District bus service will cease at the end of the current school calendar.

Maple Ridge-Pitt Meadows trustees vote to cut school buses

School board passes its 2016-2017 preliminary budget of $135 million.

Despite parent protests, regular school bus service will be cut starting in September.

The Maple Ridge-Pitt Meadows School Board passed its 2016-2017 preliminary budget of $135 million on Wednesday, cutting the district’s $650,000 transportation budget, which gives 300 students rides to school.

Pascale Shaw said she felt sick. She is one of the parents who has actively opposed the cut since it was announced in April 2015. She led parents in public protests, organized a lobby group on Facebook, wrote and met with local and provincial politicians.

“It’s exhausting. I’m flabbergasted, really. I understand they have decisions to make, but there’s no safety net for these families,” she said. “There’s 300 families who are going to be devastated by this.”

There have been 370 students riding buses, but the board says only 300 qualify for the transportation subsidy under the distance guidelines.

“You don’t take something away before there is a plan in place. There’s no plan in place,” said Shaw.

The board, however, found $120,000 to put toward the problem.

Of that, $100,000 will fund local agencies to provide before-and-after school programs in areas affected by discontinuation of bus service.

A coordinator’s salary will be covered in part by a grant from the United Way, and the school district has partnered with United Way to hire and fund a community connections and healthy living program manager.

Shaw said that will not be helpful to many affected families.

“Before-and-after-school care is not a solution for parents who can’t get their kids to school. I’m so disappointed with this decision.”

The board currently charges a student transportation fee of $215 per year, but there are low income families who receive a transportation subsidy. Those parents will now be able to apply for a transportation subsidy equal to the fees they are being charged.

The board said this money could be used for public transit, taxi, carpooling or other transportation expenses. A fund of $20,000 has been set up, and will be reviewed in 2018.

The board had been subsidizing bus students at an annual rate of $1,500 per year for those riding in nine 48-seat buses, and $1,000 per year for students in two 54-seat buses.

Six of the seven trustees read from prepared statements critical of the provincial government’s education funding.

Former board chair Ken Clarkson was the only trustee to vote against the budget, saying it was a protest of the government deliberately under-funding public education, and that those cuts devalue educators and children.

“In my eight years as a trustee, we have closed two schools, and in the past three years we have made over $10 million in cuts. We know we have to make more cuts next year and the year after that. The funding we received from the provincial government is not sustainable or predictable, which makes long-term planning impossible,” said Clarkson. “It’s so convoluted, so complicated, anyone can say anything and feel vindicated, as a local MLA’s recent comments attest.”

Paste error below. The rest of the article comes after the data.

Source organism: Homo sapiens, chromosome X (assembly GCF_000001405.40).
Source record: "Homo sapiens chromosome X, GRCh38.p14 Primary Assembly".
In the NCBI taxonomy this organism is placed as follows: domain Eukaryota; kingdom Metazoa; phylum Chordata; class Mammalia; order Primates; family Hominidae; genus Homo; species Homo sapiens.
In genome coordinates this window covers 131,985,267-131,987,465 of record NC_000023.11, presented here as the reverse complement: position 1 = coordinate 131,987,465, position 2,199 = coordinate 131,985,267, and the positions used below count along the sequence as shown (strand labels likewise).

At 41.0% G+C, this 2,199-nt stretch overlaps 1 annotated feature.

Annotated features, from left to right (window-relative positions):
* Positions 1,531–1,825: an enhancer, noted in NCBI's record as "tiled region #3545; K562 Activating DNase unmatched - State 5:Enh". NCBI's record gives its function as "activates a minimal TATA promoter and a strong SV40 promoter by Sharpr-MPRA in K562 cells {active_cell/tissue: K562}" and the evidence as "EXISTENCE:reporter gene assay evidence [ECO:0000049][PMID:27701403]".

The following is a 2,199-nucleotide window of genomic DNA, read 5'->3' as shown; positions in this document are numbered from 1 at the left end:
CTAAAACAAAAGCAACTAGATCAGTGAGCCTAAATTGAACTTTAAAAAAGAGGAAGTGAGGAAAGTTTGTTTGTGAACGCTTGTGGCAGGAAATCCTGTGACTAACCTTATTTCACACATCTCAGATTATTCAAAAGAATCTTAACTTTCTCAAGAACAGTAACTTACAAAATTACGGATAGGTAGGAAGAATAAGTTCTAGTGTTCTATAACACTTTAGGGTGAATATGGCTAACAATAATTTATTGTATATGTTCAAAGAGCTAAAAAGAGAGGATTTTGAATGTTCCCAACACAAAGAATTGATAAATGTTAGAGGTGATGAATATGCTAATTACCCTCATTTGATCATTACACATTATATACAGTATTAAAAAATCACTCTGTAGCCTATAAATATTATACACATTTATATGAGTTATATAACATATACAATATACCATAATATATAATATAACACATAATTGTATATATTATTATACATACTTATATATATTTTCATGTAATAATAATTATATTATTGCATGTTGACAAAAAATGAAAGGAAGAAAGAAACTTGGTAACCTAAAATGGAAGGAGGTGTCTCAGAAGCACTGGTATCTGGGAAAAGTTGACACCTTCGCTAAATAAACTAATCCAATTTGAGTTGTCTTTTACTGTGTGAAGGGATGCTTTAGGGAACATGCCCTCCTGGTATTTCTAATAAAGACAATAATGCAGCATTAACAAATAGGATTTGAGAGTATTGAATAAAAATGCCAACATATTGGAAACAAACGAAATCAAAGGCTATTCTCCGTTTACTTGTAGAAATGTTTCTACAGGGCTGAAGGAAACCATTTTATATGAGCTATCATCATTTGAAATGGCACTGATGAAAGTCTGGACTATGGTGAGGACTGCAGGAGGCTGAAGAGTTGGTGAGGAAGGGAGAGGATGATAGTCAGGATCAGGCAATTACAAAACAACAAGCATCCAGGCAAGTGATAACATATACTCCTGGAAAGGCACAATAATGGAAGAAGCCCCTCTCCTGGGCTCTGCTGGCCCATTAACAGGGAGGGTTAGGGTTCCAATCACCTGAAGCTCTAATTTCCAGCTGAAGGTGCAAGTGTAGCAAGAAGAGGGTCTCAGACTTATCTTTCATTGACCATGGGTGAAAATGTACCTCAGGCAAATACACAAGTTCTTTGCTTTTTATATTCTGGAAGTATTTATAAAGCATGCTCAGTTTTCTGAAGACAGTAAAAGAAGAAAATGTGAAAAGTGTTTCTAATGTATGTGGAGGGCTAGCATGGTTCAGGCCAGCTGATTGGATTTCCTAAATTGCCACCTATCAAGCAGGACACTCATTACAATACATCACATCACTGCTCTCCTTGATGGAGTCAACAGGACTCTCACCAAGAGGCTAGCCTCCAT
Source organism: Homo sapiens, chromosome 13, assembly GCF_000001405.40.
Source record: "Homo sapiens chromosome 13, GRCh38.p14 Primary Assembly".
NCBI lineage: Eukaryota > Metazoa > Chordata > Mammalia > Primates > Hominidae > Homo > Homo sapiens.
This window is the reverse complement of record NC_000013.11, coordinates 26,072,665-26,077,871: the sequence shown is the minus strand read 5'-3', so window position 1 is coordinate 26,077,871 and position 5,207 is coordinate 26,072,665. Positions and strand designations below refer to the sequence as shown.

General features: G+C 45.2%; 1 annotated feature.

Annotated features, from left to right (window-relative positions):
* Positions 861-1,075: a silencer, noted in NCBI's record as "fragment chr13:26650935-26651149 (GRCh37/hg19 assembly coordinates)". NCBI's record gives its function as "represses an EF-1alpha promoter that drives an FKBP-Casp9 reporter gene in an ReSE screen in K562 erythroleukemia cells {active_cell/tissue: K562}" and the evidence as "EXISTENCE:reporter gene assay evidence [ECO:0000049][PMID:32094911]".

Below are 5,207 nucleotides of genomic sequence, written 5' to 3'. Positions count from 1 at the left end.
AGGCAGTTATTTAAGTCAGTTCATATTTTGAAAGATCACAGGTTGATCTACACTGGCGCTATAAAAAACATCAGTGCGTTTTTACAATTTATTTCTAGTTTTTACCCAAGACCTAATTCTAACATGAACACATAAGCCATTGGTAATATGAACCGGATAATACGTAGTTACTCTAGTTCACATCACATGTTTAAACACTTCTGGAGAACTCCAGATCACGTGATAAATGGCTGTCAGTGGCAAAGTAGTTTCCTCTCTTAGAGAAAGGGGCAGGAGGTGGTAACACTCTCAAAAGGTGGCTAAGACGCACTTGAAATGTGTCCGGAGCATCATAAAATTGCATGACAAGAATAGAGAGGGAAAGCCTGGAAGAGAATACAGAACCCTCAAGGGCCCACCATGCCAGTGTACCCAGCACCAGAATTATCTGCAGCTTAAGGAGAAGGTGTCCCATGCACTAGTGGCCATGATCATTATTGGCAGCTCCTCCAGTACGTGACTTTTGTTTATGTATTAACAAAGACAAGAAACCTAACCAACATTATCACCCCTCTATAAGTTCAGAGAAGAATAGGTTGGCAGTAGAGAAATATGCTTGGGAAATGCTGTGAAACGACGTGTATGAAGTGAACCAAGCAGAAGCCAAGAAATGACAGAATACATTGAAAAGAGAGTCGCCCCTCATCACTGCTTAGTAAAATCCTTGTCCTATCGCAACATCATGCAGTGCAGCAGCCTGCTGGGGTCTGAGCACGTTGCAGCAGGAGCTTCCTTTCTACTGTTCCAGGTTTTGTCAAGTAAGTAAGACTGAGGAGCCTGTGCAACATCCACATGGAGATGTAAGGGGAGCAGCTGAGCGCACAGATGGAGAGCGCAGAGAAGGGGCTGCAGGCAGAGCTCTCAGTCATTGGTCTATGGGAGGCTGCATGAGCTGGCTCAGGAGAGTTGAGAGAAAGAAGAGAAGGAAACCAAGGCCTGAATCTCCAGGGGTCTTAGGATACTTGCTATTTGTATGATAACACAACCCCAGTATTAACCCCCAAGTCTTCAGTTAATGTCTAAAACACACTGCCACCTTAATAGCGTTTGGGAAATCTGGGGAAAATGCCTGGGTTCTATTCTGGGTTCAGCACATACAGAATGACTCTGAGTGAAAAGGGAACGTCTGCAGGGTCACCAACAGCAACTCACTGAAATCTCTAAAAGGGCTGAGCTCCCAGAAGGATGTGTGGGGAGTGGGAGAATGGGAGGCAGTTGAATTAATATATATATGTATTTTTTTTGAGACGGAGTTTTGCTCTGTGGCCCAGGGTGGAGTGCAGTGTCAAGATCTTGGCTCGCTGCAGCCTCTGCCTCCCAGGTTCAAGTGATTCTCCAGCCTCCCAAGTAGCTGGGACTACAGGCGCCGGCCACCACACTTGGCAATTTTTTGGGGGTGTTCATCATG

He referenced Maple Ridge-Mission MLA Marc Dalton’s recent statements that he board has received funds from Victoria, called holdback funding, during the school year, and has accumulated a surplus of $4.6 million that it can use for discretionary spending.

His fellow trustees noted that if the board fails to pass a balanced budget, they will be fired by Victoria and an education ministry appointee would make budget decisions.

Board chair Mike Murray said in his five years on the board, it has cut 70 staff beyond what would be required for declining enrolment. He said some employees lost wages through extended spring break, and the board has taken measures such as increased rental rates for schools and charging fees for bussing.

He said the bus service would not have to be cut if not for three “surprises” that included the administrative savings mandate to cut $1.34 million from the annual operating budget, cover $650,000 per year for a new internet service mandated by government, and cover the cost of wage increases for non-unionized staff.

“On top of this, government continues to ignore increased B.C. Hydro, MSP and several other inflationary costs in their annual allocations,” Murray said.

Trustee Dave Rempel didn’t have a written speech, but said this is his 19th budget, and none have adequately funded education. He said three different political parties have served in Victoria during his time as a trustee and “all three short changed education in terms of funding.”

Shaw said parents will continue to lobby for bus service.

“We can’t stop. We need to continue to lobby the government, and make sure they are going to providing funding for transportation that cannot be used for anything else,” said Shaw.


Budget highlights

• The board serves approximately 14,000 students.

• The district projects operating budget shortfalls in each of the next three years: $340,000 for 2016-2017, $680,000 for 2017-2018 and $1.07 million in 2018-2019.

• The board receives 93 per cent of its revenue, $125 million, from the Education Ministry. Six per cent, or almost $8 million, comes from tuition.

• The major expenditure is instruction, at $114 million or 84 per cent of the budget. Operation and maintenance is $14 million, administration $5 million, and both transportation and purchases each cost $1 million.











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